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Musicians Should Sing

Jul 16, 2020 | Musician Lifestyle

Georges Elchakieh

Georges Elchakieh

Founder and CEO of el-live Productions

Hello boys and girls! This is my first time in Japan and it’s Cherry Blossom season here in Tokyo. I’m at the Imperial Palace and the trees are absolutely magnificent. I wish that I could show you just how gorgeous and picturesque my surroundings are. My friends have told me so much about it and as I make my way around, I notice how super clean, polished, and perfectly manicured everything is – I’m taking it all in. Another amazing treat is that I get to eat Sushi, Sushi, Sushi every day – the best I’ve ever had in my life – I certainly didn’t come here to have a burger that’s for sure. 

So anyway!

We’ve just had a business meeting and I thought that I’d share with all of you musicians out there, some of the topics that came up, hoping that it’ll somehow be of value to you. 

Whether you’re a guitar player, bass player, keyboardist, saxophone player, anything but a singer, I can tell you that more and more, “multitasking” musicians are in great demand. So, I strongly suggest that you learn how to sing, especially in these times of “pivoting”. Why? Because your value as a musician will go up tremendously.   

For example, take bass player A and bass player B; they’re both at the same level of talent on their instrument, but one of them can also sing. Take a wild guess as who’ll get the gig?  Multiply your worth as an individual. Now, you’re a musician that sings, and this my friends, will definitely add value to your repertoire, to future bands and it will render you more employable.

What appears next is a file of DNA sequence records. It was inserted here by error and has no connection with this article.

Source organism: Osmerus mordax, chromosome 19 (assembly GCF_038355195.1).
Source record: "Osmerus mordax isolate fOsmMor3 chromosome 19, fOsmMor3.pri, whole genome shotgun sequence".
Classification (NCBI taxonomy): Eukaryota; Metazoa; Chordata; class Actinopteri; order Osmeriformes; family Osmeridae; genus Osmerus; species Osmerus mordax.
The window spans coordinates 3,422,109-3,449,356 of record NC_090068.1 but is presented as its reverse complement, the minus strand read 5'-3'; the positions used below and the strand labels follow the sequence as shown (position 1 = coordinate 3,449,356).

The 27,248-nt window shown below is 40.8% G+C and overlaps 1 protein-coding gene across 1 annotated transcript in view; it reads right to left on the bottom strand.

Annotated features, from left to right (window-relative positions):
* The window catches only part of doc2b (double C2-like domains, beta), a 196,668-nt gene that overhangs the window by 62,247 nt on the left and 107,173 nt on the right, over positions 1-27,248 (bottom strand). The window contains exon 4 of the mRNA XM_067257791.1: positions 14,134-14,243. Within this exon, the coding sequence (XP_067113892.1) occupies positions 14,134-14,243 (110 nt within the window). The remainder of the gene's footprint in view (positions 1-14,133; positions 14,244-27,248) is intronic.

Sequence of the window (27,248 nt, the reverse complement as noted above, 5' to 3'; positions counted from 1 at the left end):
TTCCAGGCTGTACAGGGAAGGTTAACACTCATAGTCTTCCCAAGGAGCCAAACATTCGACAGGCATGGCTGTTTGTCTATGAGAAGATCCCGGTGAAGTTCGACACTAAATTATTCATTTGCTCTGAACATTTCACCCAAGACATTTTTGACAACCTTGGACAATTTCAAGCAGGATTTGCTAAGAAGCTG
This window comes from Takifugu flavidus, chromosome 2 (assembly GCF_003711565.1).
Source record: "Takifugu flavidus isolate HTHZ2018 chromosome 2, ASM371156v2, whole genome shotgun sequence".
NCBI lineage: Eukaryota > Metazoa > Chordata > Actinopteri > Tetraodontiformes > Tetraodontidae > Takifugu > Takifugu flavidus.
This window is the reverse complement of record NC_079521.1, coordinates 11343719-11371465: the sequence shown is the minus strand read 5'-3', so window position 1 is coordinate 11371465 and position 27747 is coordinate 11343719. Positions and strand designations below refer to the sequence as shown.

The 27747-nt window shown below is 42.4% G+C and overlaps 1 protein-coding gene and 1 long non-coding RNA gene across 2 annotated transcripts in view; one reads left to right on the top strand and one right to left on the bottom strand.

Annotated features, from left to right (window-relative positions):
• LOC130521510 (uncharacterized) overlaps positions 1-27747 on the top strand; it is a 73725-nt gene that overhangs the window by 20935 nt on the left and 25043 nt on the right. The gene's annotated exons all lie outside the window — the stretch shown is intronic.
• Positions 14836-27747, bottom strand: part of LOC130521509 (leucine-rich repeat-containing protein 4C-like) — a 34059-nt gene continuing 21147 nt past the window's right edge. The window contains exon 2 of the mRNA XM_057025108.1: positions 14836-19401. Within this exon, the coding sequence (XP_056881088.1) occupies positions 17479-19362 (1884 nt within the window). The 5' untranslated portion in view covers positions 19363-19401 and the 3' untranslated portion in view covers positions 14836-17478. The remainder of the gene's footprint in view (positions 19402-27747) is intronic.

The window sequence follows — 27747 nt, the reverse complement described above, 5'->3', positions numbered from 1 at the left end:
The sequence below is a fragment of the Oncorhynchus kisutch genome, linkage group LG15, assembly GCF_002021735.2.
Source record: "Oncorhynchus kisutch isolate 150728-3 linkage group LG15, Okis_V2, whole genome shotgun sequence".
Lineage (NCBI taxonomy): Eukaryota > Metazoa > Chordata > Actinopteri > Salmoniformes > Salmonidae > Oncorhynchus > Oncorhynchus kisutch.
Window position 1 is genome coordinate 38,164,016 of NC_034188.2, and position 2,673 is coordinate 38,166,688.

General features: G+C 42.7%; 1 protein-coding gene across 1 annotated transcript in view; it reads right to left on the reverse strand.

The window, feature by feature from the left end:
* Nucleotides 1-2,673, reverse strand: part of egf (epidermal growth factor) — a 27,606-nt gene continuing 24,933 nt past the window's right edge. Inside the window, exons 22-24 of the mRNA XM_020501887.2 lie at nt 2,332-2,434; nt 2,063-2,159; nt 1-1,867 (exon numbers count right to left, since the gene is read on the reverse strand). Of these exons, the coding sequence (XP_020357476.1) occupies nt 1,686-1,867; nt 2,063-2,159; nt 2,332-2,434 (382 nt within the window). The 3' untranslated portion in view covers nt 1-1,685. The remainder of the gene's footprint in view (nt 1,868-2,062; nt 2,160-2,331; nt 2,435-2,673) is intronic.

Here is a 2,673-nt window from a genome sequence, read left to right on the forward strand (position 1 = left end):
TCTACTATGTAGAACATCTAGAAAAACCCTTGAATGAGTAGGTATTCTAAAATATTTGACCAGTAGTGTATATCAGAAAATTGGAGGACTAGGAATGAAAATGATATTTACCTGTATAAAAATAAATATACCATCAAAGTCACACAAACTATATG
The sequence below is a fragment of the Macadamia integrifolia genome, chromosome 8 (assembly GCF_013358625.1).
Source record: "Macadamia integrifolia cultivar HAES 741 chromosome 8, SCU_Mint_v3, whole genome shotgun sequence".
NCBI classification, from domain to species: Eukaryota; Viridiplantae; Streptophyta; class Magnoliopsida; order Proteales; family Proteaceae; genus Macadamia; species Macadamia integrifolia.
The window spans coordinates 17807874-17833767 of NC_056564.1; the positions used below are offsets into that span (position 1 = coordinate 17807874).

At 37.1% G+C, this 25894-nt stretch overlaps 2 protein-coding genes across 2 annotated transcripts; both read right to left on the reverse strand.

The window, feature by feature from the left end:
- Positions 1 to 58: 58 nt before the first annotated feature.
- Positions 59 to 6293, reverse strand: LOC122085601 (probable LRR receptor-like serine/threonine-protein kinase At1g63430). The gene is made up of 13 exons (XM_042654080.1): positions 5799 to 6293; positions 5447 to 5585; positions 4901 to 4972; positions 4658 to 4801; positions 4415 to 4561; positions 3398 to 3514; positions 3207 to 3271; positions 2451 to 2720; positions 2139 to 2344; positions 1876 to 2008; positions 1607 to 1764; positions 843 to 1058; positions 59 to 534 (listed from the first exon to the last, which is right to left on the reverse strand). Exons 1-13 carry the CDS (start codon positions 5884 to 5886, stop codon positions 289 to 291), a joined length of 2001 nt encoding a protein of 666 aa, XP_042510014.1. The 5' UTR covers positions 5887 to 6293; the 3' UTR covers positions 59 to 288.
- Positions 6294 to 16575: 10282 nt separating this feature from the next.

I can tell you from experience because, for years and years, I was a drummer, and one day, I decided that I wanted to sing. Why not right? Well not only did I teach myself how to sing, but I also learned how to rap and that was no easy feat. In time, I left my beloved drums, became a Frontman, Singer, Rapper and I had the time of my life. By doing so, I explored so many musical styles that made my career and position in the band even more fun, challenging, and freeing at the same time. Another great asset that this brought to my band as it does to every band, is that when one of your singers is having an off night, you can make up for it by stepping in and singing your songs because the show must go on and “the train doesn’t stop”!  

So, yeah, I suggest that you start with one simple song that won’t overwhelm you, create an attainable goal because you don’t want to get discouraged. Take your time and work your way through it. No one’s asking you to sound like Luther Vandross or like Aretha Franklin from the get-go but wouldn’t it be great if you did reach that level of talent? Remember, the more you rehearse, rehearse, rehearse, guaranteed, the better you’ll get. Focus on singing in key and in time, with and without your instrument until you feel comfortable. Once you feel more confident, take on another song and who knows… through the process, you may also become an even better musician as you master singing overplaying your instrument. 

So tell me, have you ever thought about singing as well as playing your instrument but were too shy to try? If you already sing and play, has it benefited you throughout your career?

Well, this is me, signing off from gorgeous but very cold Tokyo. Time for more world-class Sushi and hot sake.  

Make somebody happy.

G.

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